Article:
On Wednesday, Defence Minister Sergei Shoigu announced that the Russian military will send its S-400 missile system to Syria’s Latakia province, bordering Turkey, and is deploying the guided missile cruiser Moskva to the area. The S-400 system can hit targets 250 miles away.
Putin said of the decision, “We did not have those systems in Syria because we believed that our air force was working at an altitude which would not be reachable by terrorists… We didn’t even think that we could receive a strike from a party that we thought to be our partner… we thought Turkey to be a friendly country.”
Russia has been engaged in a bombardment of the border region occupied by Turkmen forces.
Major economic sanctions are being imposed by Russia against Turkey. Russia is Turkey’s second-largest trading partner, at $30 billion, while Turkey is one of the biggest foreign destinations for Russian tourists.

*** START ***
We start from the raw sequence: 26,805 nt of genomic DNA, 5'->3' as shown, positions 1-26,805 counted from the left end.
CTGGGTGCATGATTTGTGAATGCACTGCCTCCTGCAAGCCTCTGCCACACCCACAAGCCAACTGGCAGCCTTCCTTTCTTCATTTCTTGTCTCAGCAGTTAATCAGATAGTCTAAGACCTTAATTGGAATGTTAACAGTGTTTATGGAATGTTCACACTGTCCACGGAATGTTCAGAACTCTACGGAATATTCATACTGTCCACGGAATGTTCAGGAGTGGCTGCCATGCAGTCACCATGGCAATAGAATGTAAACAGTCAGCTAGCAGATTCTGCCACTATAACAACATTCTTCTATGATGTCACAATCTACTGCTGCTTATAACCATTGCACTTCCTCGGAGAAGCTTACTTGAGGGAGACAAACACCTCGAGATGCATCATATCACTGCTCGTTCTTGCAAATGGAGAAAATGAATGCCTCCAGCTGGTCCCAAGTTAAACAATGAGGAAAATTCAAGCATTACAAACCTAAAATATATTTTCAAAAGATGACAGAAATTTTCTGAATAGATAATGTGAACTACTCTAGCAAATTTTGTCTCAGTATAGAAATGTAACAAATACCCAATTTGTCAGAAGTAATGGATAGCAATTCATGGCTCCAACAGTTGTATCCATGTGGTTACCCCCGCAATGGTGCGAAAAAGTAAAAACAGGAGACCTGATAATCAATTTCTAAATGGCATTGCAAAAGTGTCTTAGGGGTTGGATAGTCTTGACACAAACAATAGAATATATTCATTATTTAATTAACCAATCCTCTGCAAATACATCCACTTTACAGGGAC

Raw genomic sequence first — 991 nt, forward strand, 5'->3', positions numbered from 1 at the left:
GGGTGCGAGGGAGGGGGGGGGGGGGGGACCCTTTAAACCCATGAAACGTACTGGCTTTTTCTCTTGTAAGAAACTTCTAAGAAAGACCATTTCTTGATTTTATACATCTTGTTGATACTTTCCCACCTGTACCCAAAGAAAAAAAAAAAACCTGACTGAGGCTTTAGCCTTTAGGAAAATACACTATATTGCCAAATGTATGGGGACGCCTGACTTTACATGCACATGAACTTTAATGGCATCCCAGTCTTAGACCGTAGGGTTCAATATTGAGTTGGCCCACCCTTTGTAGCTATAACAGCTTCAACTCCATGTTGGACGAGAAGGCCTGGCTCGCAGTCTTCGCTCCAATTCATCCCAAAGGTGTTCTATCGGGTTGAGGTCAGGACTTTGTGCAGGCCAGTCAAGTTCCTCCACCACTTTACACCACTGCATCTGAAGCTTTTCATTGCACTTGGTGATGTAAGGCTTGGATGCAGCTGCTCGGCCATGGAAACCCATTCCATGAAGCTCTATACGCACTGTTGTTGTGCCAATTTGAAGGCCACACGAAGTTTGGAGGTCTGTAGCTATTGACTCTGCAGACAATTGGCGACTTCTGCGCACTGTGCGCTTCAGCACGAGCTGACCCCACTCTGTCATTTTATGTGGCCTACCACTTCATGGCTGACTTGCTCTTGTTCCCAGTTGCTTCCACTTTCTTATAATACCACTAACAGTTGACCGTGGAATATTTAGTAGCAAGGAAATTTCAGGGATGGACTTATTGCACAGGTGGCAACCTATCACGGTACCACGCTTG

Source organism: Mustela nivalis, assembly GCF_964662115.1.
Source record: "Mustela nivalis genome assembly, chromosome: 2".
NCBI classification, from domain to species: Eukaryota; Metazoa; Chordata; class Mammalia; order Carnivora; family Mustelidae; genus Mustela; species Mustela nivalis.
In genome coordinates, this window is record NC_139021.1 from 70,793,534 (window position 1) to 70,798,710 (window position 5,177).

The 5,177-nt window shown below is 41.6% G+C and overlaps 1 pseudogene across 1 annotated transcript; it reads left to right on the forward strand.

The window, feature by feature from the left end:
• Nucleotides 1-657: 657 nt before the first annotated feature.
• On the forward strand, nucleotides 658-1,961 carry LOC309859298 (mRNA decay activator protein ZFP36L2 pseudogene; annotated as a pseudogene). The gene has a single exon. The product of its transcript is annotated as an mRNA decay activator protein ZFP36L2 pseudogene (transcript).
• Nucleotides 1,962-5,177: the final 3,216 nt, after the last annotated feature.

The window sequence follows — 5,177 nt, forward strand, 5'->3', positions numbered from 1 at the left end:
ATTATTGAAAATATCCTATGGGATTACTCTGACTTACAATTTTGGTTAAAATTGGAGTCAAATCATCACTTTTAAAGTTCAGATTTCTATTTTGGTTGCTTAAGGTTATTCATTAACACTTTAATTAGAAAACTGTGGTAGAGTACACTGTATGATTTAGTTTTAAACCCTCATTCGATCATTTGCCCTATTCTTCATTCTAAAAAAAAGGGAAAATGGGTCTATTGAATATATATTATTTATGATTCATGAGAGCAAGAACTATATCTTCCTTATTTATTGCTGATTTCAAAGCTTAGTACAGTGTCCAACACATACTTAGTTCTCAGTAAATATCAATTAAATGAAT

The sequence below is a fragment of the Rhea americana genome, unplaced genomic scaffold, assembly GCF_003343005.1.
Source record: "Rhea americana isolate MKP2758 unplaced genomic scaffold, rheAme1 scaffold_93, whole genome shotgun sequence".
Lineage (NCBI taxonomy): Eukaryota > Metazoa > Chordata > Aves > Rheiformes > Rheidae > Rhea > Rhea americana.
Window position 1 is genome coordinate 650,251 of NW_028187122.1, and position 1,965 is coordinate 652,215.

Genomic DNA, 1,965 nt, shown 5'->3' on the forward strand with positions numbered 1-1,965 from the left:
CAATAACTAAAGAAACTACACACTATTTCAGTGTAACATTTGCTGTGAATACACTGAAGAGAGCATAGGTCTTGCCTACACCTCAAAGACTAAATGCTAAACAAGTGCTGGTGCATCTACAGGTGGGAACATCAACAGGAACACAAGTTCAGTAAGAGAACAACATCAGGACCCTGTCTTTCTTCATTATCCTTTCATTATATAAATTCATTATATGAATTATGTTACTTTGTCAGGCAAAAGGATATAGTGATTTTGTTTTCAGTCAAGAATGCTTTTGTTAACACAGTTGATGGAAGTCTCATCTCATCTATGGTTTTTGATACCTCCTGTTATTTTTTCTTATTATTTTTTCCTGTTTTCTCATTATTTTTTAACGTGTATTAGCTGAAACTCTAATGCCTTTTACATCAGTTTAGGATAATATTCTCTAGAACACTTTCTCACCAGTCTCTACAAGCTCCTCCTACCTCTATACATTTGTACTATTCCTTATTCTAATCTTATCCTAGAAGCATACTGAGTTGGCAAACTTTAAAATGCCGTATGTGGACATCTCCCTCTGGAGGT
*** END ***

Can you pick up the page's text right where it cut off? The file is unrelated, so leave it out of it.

Prime Minister Dmitry Medvedev stated Thursday that Moscow would be looking to cut economic ties with Turkey and scrap investment projects within two days in response to an “act of aggression against our country.”
Economic Development Minister Alexei Ulyukayev said that sanctions would affect TurkStream, the proposed gas pipeline from Russia to Turkey announced by Putin last December, and the Akkuyu Nuclear Power Plant, Turkey’s first nuclear power plant that was to be built by Russia.
Russia’s Defence Ministry announced Thursday that it had suspended all “channels of interaction” with Turkey’s military, including a hotline set up to avoid clashes in Syrian airspace.
Russia’s tourist board has also suspended all tours to Turkey, which could cost the Turkish economy $10 billion. On Friday, there were calls to ban imports of all Turkish produce. The Russian media reported that trucks carrying Turkish goods were stranded at the border.
In the city of Krasnodar, dozens of Turkish workers were rounded up and arrested for supposed visa violations. In the southern Kuban region, Russia’s Migration Service said it had arrested and deported 39 Turkish businessmen attending an agricultural trade fair.